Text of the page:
Pills? What pills?

Three ‘Without The Pill’ Digital Therapeutics You Need To Know About

Remember all those times you stood in the rain, arms flailing as you desperately attempted to flag down a taxi? What about all those dresses that just didn’t speak to you in your local high street? Or those evenings you spent traipsing down to your local video rental store, shelling out on a mediocre new release?

Thankfully, ride-hailing apps, online shopping and video on demand services put an end to all that trauma.

It is easy to feel that technology has given us a lot of nice-to-haves but hasn’t brought much meaning to our lives. Indeed, there is a compelling case to say it has made our lives more complicated. However, pharma’s digital evolution is making its application more meaningful.

Increasingly ‘beyond the pill’ services are being wrapped around new drugs in a bid to boost uptake and improve adherence.

But imagine if digital did away with pills altogether. What would that world look like? No need to imagine. Here are three stand-alone digital therapeutics that are doing just that.   

Stamp of approval
Pear Therapeutics has a pipeline of software-based products designed to improve outcomes for patients, clinicians and payers alike through smarter engagement and sophisticated tools for tracking.

Its lead product, the reSET mobile app, treats substance use disorder (SUD) and was the first prescription digital therapeutic to receive marketing authorization from the FDA to treat disease.

Treat being the operative word — Reset is not the first prescription mobile medical app to get FDA approval, but it is the first to focus on treatment, not just management.     

The app deploys cognitive behavioral therapy techniques to teach users the skills they need to treat SUD, aiming to increase abstinence from substance abuse and retention in outpatient therapy programs. 

The app builds coping mechanisms, such how to avoid situations that could trigger a relapse.

To access the app, patients must first enter a prescription code. Doctors get a dashboard so they can monitor and reward the progress of their patients after they have completed each lesson.

The results have been encouraging. The data released from clinical trials showed a statistically significant increase in adherence to abstinence with alcohol, cocaine, marijuana and SUD in those who used Reset, compared to the patients who did not.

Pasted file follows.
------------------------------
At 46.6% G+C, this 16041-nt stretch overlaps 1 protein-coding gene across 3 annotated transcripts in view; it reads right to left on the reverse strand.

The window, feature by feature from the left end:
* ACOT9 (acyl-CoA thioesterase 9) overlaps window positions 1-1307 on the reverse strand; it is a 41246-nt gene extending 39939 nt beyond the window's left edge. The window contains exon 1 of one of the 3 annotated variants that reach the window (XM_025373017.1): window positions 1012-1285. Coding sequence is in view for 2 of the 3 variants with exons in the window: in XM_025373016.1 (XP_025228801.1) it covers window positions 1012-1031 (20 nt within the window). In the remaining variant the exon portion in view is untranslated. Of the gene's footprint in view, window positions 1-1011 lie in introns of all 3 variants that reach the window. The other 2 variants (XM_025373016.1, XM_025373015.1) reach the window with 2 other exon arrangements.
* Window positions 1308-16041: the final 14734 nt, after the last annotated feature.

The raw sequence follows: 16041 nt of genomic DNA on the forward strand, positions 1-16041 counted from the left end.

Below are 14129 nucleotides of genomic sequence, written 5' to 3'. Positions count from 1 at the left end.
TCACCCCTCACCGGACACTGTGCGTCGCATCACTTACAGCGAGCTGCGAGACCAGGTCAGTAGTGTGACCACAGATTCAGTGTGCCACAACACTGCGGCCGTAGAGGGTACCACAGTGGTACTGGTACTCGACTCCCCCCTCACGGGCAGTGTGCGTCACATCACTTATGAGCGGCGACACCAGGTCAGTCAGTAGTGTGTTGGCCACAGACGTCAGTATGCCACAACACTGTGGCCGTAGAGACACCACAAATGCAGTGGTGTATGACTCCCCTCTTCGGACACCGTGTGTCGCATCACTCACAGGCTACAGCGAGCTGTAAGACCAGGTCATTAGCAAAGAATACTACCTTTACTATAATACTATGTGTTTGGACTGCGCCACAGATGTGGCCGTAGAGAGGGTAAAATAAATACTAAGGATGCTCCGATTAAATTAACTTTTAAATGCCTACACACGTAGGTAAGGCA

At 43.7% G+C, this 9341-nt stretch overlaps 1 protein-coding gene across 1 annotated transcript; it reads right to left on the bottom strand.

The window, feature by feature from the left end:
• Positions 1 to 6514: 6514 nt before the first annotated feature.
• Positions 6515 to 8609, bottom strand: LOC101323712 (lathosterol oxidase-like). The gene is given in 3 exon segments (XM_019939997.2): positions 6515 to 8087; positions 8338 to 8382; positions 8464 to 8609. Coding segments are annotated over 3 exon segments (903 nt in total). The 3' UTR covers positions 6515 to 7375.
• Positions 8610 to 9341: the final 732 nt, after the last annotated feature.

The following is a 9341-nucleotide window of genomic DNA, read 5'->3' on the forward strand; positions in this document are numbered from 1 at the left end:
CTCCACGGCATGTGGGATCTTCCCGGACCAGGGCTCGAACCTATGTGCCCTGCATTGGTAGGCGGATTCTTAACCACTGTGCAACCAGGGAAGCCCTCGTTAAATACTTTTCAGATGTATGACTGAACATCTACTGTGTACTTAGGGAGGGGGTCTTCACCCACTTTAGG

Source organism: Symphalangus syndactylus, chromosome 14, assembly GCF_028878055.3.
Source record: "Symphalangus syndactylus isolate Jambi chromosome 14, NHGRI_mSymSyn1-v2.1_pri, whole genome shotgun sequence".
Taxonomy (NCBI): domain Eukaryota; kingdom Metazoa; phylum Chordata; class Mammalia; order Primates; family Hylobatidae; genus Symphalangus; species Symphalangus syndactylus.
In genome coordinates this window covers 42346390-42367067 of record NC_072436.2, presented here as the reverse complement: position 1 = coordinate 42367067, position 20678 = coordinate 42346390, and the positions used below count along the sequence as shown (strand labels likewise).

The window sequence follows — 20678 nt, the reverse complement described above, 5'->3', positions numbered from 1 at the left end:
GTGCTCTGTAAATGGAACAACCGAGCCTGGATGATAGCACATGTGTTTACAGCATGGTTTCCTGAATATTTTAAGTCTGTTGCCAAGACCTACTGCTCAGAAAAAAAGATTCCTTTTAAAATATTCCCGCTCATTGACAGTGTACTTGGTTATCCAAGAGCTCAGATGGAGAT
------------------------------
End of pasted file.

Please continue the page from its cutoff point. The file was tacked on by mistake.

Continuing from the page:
Popular tune
Sonormed is a med-tech company that focuses primarily on audiology. Its most widely recognized product is Tinnitracks, a fully digital therapeutic app for tinnitus patients.

Contrary to popular belief, tinnitus does not develop in the ear but in the brain through pathologically overactive nerve cells.This overactivity can be relaxed by filtering out certain frequencies that trigger tinnitus.

Through the Tinnitracks app, users can treat their tinnitus by listening to music that has been filtered to remove these frequencies. Users can choose their favorite tracks to be filtered (though the app automatically assesses the files to determine their therapeutic potential and will inform you if any of your tracks are unsuitable).

Sonormed says this is “especially beneficial as a training method, since you are also able to trigger positive emotions while using your sense of hearing and release dopamine, a neurotransmitter that helps the brain to learn.”

Clinical studiesfound that this therapy was able to provide relief to patients suffering from tinnitus soon after beginning treatment, while continued treatment improved the long-term success of the therapy.

Digital coping mechanisms
One of the most successful products to come out of therapeutic software company GAIA is Deprexis, an online program for the treatment of depression. It can be accessed on smartphones, tablets, laptops and desktop computers. The program, brought to the market through Servier, comprises audio recordings, illustrations and text exercises to help users assess their situation and develop effective ways to cope and feel better.

The program draws on the principles of cognitive behavioral therapy, mindfulness/acceptance and positive psychology, which is reflected in the simple and intuitive design of the interface.

Users can opt to receive regular text messages and e-mails with practical suggestions, motivation tips and ideas that help them get through the day.

Throughout the program, users can objectively track their progress through a series of scientifically validated questionnaires that regularly track and review their mood and symptoms. Depending on the course of the user’s symptoms over time, they will receive graphic feedback and practical tips that can help them feel better. These objective insights can also help a physician or psychotherapist optimize their treatment (if they wish). 

The results are promising. Deprexis has been shown to effectively reduce symptoms of depression in 12 randomized controlled trials (RCTs) as well as in real-life clinical settings, with results similar to those of antidepressants. 

These products spell a bright future for digital innovations in the pharma industry, and, on a deeper level, make the case for technology’s role in improving, not impairing, our lives. We will be publishing a white paper that will dive into this topic in April 2019.    

 



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